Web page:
Protocol requires me to thank the Russian representative for his statement. I will turn to some of his allegations in a moment. In my Presidential capacity, please may I remind Members of the Council and other speakers of Rule 507 to keep remarks to five minutes.
I will now speak in my national capacity and I will certainly do that.
I want to join the speakers in thanking John Ging, and I want to pay tribute to humanitarian workers as others have done. They work in extraordinarily difficult circumstances.
I also want to reject the allegations we’ve just heard against the Department for Political Affairs. To the best of my knowledge, everybody in the UN is trying to do their best for the people of Syria and they’re trying to do their best for the political process.
I think it’s clear from everything we’ve heard today that the situation especially in Idlib is dire. None of the list of achievements that the Russian representative read out, they are all a chimera, they will not help the people of Idlib. There are 3 million civilians at risk in Idlib, and the Syrian regime is yet escalating its military action against them. I would be grateful to know which forces have been relocated to Idlib and I would like to say that we will hold the commanders responsible for attacks on civilians.
I would also like to echo the words of the United States and France. The United Kingdom also will respond appropriately if the Asad regime repeats its illegal use of chemical weapons that has already had such devastating humanitarian consequences for the Syrian population.
I have three questions relating to the humanitarian situation. They centre around the fact that UN convoys have not had access to 6,000 internally displaced persons in Damascus and Eastern Ghouta for two months; that 1 million people remain in hard to reach areas where only 11% of interagency convoys are able to conduct needs assessment and deliver aid; and that the UN continues not to be given the necessary security assurances so that humanitarian convoys can come through the Ar Ramtha border crossing from Jordan. And that’s in violation as we’ve heard resolution 23 93. I hope the Syrian representative will be able to give us an explanation in his remarks.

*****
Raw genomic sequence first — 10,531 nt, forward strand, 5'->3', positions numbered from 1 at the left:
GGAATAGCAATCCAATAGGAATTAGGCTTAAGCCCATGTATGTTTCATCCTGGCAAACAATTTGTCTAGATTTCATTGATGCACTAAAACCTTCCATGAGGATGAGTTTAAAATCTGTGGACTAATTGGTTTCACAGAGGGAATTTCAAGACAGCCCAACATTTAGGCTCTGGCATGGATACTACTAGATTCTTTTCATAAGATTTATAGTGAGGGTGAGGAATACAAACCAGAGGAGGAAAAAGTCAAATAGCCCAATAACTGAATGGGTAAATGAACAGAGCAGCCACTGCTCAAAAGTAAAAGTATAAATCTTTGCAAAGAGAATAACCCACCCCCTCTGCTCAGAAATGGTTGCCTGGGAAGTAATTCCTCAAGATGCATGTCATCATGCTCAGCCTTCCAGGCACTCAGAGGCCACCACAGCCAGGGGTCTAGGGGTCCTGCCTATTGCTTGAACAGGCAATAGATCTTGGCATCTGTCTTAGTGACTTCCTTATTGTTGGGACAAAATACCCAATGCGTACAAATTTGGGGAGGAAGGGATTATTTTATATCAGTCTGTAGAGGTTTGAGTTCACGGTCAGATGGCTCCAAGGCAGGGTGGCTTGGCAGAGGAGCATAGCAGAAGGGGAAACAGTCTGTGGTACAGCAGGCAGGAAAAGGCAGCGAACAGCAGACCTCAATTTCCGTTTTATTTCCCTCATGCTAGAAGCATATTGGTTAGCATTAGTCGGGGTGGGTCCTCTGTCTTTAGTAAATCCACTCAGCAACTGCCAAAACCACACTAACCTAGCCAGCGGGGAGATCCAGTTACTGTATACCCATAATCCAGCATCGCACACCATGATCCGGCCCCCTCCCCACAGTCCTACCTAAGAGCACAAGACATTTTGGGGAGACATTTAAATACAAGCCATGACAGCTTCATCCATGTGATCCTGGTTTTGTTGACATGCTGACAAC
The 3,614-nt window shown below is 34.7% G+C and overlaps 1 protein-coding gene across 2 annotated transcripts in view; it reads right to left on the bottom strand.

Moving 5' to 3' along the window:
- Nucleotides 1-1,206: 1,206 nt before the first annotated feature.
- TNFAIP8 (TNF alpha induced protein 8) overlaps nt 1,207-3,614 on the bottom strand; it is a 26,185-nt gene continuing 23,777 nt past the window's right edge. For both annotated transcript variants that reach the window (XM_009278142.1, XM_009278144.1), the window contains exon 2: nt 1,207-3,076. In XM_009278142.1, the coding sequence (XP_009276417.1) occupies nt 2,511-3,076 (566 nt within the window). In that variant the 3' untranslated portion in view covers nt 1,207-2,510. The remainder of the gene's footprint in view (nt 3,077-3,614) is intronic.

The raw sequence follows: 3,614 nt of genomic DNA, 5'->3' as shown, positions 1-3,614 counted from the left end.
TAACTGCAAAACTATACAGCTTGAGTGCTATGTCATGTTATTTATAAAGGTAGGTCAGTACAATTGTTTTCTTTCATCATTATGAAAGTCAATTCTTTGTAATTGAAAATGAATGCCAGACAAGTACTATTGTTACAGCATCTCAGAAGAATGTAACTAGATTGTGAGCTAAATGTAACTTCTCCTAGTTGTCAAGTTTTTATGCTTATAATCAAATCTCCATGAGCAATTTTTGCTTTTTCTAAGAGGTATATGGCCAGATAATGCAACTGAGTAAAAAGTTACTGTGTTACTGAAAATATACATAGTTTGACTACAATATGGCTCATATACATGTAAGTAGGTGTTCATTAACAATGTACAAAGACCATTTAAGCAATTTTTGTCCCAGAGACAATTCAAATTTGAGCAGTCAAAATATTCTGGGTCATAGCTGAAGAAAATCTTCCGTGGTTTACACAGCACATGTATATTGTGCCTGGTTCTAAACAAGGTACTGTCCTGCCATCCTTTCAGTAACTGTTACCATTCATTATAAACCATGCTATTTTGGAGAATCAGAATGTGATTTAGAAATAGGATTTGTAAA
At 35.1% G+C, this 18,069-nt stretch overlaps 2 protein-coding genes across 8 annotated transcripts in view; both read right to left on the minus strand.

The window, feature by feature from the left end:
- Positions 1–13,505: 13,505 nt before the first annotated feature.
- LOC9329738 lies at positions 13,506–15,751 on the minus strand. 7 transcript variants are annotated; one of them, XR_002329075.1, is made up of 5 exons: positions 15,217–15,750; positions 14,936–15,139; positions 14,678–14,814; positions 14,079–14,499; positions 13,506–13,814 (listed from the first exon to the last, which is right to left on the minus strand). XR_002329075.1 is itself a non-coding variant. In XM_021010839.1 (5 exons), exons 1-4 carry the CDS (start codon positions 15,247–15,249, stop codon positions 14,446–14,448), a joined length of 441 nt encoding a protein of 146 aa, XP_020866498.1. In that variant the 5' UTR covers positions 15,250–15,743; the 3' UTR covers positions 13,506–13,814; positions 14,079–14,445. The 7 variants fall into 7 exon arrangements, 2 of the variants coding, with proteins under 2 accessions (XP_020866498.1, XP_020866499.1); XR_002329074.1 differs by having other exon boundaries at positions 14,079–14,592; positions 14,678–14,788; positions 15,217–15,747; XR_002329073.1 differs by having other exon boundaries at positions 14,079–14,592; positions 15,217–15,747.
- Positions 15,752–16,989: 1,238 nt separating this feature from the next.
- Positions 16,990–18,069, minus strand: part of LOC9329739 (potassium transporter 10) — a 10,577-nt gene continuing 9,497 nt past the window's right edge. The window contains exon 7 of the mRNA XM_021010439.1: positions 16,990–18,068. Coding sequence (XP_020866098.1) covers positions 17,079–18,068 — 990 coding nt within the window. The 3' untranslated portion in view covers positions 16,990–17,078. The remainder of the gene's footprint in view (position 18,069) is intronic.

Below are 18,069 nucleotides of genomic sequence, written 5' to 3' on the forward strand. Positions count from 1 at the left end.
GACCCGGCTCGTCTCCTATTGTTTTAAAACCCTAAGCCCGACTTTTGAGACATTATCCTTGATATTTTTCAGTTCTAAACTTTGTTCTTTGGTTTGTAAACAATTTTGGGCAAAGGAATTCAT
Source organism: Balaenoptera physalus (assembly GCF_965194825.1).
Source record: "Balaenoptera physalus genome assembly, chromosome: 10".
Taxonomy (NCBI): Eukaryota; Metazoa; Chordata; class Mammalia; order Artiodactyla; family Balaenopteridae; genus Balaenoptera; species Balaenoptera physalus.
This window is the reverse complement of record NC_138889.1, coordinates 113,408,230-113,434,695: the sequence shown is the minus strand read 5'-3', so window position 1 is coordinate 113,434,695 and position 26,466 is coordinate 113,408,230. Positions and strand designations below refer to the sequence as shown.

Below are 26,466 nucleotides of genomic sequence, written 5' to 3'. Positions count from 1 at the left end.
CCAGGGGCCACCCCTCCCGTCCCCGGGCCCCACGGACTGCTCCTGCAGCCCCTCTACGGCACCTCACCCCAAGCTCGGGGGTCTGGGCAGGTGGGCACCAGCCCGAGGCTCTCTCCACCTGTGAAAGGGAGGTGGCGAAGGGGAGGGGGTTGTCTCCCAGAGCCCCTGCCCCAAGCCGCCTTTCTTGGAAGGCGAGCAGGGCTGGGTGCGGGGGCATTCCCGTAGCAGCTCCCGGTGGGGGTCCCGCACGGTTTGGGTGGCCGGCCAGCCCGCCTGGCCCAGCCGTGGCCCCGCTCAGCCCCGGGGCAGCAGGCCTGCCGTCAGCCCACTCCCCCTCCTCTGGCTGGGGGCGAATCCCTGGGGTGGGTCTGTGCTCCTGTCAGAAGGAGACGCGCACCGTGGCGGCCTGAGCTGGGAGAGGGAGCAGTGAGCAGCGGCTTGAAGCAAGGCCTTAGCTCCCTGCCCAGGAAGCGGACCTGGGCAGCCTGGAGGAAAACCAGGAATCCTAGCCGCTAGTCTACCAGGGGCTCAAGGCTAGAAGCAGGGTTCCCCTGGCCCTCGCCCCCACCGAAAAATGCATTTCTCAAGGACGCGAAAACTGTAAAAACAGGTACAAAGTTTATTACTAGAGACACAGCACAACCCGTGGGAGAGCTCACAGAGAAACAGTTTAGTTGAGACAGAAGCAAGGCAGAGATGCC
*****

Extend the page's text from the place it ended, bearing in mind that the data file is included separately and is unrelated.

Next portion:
The Russian representative referred to refugees going home. I think the ongoing military operations, the lack of humanitarian access, the bombing of schools, the arbitrary arrests, the bombing of hospitals show exactly why the situation is not right for refugees to go home en masse.
You said, Mr Ging, that Idlib represented a scale that we have not yet seen. We’re used to superlatives in Syria. We’re used to them being surpassed. You also mentioned Kofi Annan, and like others, I think the best tribute we can offer Mr Annan is to continue our efforts to accelerate the political process and bring peace to Syria.
I do want to make a point about reconstruction that our Syrian colleague set out and that has been echoed by every EU Member State and by the United States. There will be no reconstruction assistance until there is a credible and ongoing political process. There will not be a Marshall Plan for Syria. There will not be a Brussels Plan for Syria. If there is any plan, it will need to be a Moscow and a Putin plan.
I would now like to turn to some of the statements made by the Russian Ambassador.
The Russian Ministry of Defense today gave a briefing in which it said - and this has been echoed by members of his own Mission - that the United Kingdom and the White Helmets were involved in preparing chemical weapons attacks against the Syrian people. I did not use the word ‘comical’ in my press briefing. What I said was that even by the egregious standards of Russian propaganda, this is an extraordinary allegation. It is wholly untrue and it has been denied by the commander of the British forces in Kuwait who is supporting the coalition. I am happy to repeat that denial now and I am happy to rebut any allegation that the British government or British forces engages with terrorists on the ground in Syria. The only plausible explanation we have for why these stories are being floated at the time other than to increase the amount of fake news in the system is as a smokescreen for a possible impending attack by the Syrian regime once again against its own people in Idlib, and I repeat, the statement that I, the French, and the Americans made earlier about responding appropriately. We have no information about chlorine being delivered and therefore, if the Russian Ministry does have that, the most probable explanation is that it is a preemptive attempt to set the agenda and the narrative for an appalling attack to come. And I would appeal to Russia to use all its persuasive powers to convince the Syrian authorities not to attack their own population and never again to use prohibited chemical weapons.
I would draw the Council’s attention to the fact that we have had a letter from the Syrian authorities about warning of an impending attack, and I would recall for the Council that on 10th of March the Syrian authorities wrote to the Security Council to warn of a chemical attack in Eastern Ghouta, and one month later on the 10th of April this year, such an attack took place and is ascribed to the Syrian authorities. I repeat again our abhorrence of chemical weapons. And I repeat again that the British government will always uphold its commitment to prohibit the use of these weapons and will work with our international partners to ensure that that prohibition is upheld.